NABCEP Leaders Discuss Solar Credentials and Industry Trends

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If you work in the solar industry, chances are you’ve heard of NABCEP—the North American Board of Certified Energy Practitioners. NABCEP is a nonprofit professional certification board and credentialing organization that offers some of the most widely recognized and respected certifications for solar professionals. It seeks to promote consumer confidence and quality assurance by guaranteeing that certified practitioners have met minimum levels of education and experience, passed a rigorous competency exam, and abide by a code of ethics.

Earlier this year, Aurora’s Co-founder and COO, Samuel Adeyemo, had the pleasure of talking with NABCEP Executive Director Shawn O’Brien and members of his team at the 2018 NABCEP Continuing Education Conference in Niagara Falls, New York. The interview explored the role of NABCEP, how their programs are changing, recent solar industry developments, and more. We’re excited to share that conversation with you today.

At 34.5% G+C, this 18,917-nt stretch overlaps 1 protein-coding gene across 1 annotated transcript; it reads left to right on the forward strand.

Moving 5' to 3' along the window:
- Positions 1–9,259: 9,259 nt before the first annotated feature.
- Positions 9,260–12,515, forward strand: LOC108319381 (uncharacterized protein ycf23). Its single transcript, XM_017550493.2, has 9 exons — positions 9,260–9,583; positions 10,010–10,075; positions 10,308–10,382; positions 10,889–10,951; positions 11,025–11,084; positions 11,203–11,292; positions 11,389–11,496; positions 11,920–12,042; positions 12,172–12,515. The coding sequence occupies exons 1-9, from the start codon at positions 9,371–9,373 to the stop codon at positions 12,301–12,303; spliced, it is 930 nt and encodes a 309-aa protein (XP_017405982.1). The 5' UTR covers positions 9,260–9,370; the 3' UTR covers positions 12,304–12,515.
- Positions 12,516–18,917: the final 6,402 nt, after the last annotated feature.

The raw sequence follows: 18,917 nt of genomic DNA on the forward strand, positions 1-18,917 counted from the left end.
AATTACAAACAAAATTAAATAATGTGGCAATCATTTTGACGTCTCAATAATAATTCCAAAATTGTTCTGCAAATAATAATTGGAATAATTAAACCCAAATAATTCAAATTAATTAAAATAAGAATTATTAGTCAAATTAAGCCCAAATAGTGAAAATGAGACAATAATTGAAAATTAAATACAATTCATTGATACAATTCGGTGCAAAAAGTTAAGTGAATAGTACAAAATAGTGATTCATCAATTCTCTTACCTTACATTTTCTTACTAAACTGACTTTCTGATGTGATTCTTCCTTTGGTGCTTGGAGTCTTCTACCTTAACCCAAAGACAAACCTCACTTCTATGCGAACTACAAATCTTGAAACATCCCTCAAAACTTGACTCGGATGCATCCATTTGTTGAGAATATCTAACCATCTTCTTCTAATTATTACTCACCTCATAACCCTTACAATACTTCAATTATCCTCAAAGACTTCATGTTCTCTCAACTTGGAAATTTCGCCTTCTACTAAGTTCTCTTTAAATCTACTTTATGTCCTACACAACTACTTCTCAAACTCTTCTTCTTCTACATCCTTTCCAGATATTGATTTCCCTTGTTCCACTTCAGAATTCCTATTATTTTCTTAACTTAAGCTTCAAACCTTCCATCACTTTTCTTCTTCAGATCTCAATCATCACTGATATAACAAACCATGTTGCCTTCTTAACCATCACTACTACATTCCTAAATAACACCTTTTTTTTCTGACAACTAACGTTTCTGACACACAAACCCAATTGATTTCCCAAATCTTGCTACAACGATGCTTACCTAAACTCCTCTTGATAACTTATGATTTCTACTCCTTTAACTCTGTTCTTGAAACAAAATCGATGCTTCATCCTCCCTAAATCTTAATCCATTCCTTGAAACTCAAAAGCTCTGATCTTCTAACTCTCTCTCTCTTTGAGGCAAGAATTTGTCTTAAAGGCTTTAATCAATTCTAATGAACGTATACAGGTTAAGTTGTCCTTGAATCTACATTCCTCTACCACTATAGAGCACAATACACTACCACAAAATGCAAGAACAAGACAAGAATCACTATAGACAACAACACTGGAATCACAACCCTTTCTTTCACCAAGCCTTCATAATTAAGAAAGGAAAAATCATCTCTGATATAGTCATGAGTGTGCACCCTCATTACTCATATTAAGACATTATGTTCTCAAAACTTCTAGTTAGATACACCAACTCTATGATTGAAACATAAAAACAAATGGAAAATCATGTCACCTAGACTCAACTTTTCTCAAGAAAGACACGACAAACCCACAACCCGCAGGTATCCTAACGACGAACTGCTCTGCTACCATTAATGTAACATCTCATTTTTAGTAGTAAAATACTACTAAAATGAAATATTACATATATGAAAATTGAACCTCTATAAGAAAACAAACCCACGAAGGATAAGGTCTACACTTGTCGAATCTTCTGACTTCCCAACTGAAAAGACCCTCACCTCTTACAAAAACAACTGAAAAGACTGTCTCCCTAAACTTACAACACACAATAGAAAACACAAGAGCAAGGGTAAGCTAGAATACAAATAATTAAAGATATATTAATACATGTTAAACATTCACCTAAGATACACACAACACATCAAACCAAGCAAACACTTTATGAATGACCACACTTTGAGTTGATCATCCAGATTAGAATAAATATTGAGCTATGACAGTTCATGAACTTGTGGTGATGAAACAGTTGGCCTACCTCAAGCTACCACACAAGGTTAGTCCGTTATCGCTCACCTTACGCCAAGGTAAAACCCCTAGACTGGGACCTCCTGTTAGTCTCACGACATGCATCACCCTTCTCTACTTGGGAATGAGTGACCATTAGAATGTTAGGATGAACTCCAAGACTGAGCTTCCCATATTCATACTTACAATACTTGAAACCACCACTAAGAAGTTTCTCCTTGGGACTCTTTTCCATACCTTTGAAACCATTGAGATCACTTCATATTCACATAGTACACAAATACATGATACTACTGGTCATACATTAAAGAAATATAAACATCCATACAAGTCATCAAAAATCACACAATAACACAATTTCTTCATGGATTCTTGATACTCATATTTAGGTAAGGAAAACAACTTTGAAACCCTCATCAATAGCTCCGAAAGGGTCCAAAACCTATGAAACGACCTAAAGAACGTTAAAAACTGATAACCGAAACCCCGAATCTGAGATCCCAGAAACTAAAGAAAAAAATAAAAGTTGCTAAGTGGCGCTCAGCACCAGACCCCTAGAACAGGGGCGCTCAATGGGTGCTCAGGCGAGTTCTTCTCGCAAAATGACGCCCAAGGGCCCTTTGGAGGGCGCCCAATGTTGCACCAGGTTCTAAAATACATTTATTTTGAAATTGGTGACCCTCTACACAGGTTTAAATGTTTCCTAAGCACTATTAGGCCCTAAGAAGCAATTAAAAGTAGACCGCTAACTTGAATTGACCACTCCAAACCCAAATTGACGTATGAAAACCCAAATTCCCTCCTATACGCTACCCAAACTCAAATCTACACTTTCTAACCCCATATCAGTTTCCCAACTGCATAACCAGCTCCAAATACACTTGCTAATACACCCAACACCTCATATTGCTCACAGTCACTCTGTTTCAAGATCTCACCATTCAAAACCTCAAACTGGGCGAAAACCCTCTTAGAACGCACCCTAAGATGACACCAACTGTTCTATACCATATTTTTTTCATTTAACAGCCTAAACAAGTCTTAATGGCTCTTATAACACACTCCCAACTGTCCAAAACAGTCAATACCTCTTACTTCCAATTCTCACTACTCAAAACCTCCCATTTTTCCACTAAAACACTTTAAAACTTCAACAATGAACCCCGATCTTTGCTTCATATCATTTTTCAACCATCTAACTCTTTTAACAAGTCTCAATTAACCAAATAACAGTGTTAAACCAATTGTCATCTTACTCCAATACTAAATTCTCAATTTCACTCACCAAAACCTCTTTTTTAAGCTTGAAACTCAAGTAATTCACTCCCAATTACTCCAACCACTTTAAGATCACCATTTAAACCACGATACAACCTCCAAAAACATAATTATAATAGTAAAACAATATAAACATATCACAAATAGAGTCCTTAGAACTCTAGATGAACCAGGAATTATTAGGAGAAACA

Shawn_O'Brien_headshot_LINABCEP Executive Director Shawn O’Brien

[Note: This interview has been edited for brevity and clarity.]

How do you envision NABCEP certification impacting the evolution of the solar industry?

Shawn O’Brien, NABCEP Executive Director: I see NABCEP helping to ensure that the quality of solar installations and the maintenance of systems continues to improve. That includes helping to ensure people have quality experiences with the solar industry from point A to point Z, from a homeowner’s first interaction with a salesperson to the completion of their installation.